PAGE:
The names that appear in this short genealogy recall those provided by the author of Genesis 5 (see 1-18). It is impossible to say who these persons were. Instead, we have to pay attention to the author’s intention. In chapter 4, Enoch is a son of Cain, while in Genesis 5 he is a descendant of Set. In Genesis 5, Cain is not even named – although the other names are quite similar to those of chapter 4 – unless consider Kenan (5:9) as an alternative form of the name Cain. Perhaps a single genealogical text has been used and arranged in two different ways on the basis of the author’s different intentions.
Perhaps in the fourth chapter, the author pointed out that the seventh of Adam’s descent – through Cain – was the evil Lamech, while in chapter 5 the seventh of Adam’s descent – through Set – was instead the just Enoch. Again the verse seems to contradict the curse that God launched against Cain (see Gen 4:12). It is impossibile for a fugitive and vagabond man to have descendants. This is possibile only for a man who had a permanent home with a wife and descendants who came from the same and recognized progenitor.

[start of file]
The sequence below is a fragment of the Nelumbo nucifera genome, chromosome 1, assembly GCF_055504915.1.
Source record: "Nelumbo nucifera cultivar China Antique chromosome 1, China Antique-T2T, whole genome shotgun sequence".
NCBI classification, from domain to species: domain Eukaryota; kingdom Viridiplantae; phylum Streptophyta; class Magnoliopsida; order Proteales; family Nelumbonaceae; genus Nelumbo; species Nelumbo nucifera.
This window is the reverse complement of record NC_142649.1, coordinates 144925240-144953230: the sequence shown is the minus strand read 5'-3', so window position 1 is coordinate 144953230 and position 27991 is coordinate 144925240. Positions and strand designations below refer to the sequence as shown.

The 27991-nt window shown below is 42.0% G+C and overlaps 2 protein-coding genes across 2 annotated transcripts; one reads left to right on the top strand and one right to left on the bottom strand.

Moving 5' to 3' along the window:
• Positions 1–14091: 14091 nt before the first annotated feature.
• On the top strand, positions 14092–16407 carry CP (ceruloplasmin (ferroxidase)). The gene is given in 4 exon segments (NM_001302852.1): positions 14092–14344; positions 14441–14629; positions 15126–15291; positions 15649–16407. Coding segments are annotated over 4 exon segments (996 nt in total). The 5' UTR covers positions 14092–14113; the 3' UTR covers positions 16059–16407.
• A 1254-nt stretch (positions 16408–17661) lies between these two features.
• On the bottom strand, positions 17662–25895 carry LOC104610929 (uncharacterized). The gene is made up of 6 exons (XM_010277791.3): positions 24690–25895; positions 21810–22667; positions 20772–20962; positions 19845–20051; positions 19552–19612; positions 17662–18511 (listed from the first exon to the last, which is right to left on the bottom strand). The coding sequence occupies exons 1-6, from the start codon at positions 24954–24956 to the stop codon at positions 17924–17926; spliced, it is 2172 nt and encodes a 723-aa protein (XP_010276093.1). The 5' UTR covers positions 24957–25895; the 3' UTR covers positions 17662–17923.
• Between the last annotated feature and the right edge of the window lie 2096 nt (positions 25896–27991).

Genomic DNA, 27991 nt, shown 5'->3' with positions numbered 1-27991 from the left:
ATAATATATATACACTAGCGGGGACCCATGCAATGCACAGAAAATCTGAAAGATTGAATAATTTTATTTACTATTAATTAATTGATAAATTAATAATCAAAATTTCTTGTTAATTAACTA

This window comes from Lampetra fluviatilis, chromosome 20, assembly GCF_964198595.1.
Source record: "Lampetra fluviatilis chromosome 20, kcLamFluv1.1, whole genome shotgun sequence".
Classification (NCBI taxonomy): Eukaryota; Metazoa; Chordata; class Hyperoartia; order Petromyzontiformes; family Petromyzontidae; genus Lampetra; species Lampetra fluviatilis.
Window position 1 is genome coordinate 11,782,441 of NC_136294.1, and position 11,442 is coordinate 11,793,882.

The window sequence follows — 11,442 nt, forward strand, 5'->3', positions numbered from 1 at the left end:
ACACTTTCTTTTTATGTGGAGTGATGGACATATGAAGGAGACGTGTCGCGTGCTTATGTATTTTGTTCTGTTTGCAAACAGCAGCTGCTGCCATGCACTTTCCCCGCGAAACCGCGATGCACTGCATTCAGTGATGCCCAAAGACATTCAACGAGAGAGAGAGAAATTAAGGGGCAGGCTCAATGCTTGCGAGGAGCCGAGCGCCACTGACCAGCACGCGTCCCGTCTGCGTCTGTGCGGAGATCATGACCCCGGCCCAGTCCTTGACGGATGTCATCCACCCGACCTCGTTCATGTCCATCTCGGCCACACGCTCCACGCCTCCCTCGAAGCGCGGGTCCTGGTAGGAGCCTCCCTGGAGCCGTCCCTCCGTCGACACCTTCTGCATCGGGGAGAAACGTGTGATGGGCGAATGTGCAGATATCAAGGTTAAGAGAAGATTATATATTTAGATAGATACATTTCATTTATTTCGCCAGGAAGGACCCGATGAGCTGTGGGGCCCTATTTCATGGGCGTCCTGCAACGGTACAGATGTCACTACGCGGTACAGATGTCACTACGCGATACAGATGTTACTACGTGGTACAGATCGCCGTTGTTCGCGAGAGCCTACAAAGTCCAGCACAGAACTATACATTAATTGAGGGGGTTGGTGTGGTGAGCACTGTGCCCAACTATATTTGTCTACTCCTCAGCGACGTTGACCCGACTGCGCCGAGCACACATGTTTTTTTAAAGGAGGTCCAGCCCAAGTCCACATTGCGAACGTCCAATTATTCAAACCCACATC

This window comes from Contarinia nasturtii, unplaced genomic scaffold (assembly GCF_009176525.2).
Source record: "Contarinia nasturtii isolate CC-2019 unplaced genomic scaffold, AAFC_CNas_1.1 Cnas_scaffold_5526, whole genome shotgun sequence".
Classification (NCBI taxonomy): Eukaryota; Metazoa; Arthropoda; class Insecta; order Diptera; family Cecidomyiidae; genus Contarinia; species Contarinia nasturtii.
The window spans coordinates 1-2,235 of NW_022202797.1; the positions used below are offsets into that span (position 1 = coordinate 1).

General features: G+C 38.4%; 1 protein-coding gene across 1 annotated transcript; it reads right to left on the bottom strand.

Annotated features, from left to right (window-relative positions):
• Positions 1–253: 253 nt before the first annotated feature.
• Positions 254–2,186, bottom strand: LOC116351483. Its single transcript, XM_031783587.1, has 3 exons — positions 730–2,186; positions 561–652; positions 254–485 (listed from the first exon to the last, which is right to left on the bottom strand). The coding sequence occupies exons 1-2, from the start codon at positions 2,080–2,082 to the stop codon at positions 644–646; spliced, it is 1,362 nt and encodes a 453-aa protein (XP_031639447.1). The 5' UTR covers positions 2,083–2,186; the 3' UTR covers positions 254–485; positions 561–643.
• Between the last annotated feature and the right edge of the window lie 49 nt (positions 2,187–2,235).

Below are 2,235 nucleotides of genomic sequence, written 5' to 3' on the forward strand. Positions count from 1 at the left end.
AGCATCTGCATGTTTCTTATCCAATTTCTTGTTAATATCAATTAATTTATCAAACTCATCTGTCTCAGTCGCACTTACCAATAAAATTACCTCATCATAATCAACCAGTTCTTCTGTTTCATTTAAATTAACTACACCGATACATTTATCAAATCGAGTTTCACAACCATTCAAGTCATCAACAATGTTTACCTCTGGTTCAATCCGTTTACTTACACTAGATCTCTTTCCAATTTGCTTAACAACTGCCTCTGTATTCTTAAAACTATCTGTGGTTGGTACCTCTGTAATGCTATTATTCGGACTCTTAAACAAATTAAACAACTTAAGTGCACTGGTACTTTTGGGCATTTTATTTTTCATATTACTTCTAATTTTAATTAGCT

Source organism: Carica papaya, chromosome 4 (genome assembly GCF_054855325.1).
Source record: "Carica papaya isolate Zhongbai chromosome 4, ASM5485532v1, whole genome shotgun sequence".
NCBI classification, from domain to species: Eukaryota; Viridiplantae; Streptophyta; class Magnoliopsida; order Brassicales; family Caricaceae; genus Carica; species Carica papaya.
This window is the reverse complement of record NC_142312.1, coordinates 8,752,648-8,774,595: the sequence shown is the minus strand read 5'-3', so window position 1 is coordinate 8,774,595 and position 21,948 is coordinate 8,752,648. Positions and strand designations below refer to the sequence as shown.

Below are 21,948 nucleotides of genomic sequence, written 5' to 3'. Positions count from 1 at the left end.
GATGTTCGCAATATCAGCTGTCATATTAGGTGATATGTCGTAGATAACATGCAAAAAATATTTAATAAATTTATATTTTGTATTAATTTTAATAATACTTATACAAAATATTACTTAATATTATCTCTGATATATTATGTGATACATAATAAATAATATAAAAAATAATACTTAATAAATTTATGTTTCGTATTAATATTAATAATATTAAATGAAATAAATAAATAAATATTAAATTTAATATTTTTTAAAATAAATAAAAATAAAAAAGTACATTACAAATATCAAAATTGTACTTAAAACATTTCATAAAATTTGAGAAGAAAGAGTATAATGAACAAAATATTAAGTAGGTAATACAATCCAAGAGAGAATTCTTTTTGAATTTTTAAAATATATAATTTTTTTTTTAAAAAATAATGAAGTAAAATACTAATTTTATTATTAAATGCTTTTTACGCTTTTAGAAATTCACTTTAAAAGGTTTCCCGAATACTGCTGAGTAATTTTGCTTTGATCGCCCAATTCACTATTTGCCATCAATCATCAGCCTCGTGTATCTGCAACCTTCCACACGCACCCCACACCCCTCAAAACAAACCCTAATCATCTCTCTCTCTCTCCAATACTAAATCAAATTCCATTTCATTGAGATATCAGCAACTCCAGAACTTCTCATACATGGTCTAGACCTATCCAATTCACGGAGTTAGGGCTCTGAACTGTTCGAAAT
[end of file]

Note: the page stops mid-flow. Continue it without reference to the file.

Moreover, genealogy is composed of seven elements and seven is the number of completeness, totality and perfection. Therefore the family of Cain, with his descendants, acquires a further positive accent, in clear contradiction with the condition in which Cain was forced to live.
Gen 4:1-16 and 4:17-26 are different texts, with different intentions and authors. Genesis 1-11, unlike Genesis 12-50, is a set of texts that are very different from each other and joined together by different thematic threads, the main one being the degeneration of humanity after the transgression of Adam and Eve (Gen 3).